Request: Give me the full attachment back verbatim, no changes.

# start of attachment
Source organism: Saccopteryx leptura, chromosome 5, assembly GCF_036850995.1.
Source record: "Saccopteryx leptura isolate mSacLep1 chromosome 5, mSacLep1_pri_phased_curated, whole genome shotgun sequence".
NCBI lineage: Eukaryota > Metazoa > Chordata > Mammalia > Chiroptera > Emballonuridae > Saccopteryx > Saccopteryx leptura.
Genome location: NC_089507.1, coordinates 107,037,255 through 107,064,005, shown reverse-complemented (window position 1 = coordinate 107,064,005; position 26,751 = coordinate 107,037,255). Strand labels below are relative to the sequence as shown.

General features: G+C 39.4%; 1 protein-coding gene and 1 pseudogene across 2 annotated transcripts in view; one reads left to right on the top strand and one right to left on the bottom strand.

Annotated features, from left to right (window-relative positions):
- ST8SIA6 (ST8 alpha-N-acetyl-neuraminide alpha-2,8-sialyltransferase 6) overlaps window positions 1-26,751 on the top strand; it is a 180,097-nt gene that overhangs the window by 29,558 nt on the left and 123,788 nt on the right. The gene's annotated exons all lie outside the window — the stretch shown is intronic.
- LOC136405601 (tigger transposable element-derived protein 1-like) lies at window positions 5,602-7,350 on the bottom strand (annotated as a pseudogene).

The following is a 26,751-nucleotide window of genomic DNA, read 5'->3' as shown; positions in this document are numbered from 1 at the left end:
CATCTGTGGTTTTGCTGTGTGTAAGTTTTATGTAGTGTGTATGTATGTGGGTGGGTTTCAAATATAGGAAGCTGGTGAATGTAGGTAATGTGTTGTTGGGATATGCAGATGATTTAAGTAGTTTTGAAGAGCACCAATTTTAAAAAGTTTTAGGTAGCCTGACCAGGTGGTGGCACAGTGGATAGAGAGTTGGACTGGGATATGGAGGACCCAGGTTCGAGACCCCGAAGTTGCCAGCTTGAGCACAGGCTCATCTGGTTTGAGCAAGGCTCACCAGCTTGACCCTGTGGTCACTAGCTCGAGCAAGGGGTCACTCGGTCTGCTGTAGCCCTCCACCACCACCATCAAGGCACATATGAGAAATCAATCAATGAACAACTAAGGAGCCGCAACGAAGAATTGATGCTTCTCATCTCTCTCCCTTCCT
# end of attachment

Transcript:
Source organism: Saccopteryx leptura, chromosome 5, assembly GCF_036850995.1.
Source record: "Saccopteryx leptura isolate mSacLep1 chromosome 5, mSacLep1_pri_phased_curated, whole genome shotgun sequence".
NCBI lineage: Eukaryota > Metazoa > Chordata > Mammalia > Chiroptera > Emballonuridae > Saccopteryx > Saccopteryx leptura.
Genome location: NC_089507.1, coordinates 107,037,255 through 107,064,005, shown reverse-complemented (window position 1 = coordinate 107,064,005; position 26,751 = coordinate 107,037,255). Strand labels below are relative to the sequence as shown.

General features: G+C 39.4%; 1 protein-coding gene and 1 pseudogene across 2 annotated transcripts in view; one reads left to right on the top strand and one right to left on the bottom strand.

Annotated features, from left to right (window-relative positions):
- ST8SIA6 (ST8 alpha-N-acetyl-neuraminide alpha-2,8-sialyltransferase 6) overlaps window positions 1-26,751 on the top strand; it is a 180,097-nt gene that overhangs the window by 29,558 nt on the left and 123,788 nt on the right. The gene's annotated exons all lie outside the window — the stretch shown is intronic.
- LOC136405601 (tigger transposable element-derived protein 1-like) lies at window positions 5,602-7,350 on the bottom strand (annotated as a pseudogene).

The following is a 26,751-nucleotide window of genomic DNA, read 5'->3' as shown; positions in this document are numbered from 1 at the left end:
CATCTGTGGTTTTGCTGTGTGTAAGTTTTATGTAGTGTGTATGTATGTGGGTGGGTTTCAAATATAGGAAGCTGGTGAATGTAGGTAATGTGTTGTTGGGATATGCAGATGATTTAAGTAGTTTTGAAGAGCACCAATTTTAAAAAGTTTTAGGTAGCCTGACCAGGTGGTGGCACAGTGGATAGAGAGTTGGACTGGGATATGGAGGACCCAGGTTCGAGACCCCGAAGTTGCCAGCTTGAGCACAGGCTCATCTGGTTTGAGCAAGGCTCACCAGCTTGACCCTGTGGTCACTAGCTCGAGCAAGGGGTCACTCGGTCTGCTGTAGCCCTCCACCACCACCATCAAGGCACATATGAGAAATCAATCAATGAACAACTAAGGAGCCGCAACGAAGAATTGATGCTTCTCATCTCTCTCCCTTCCT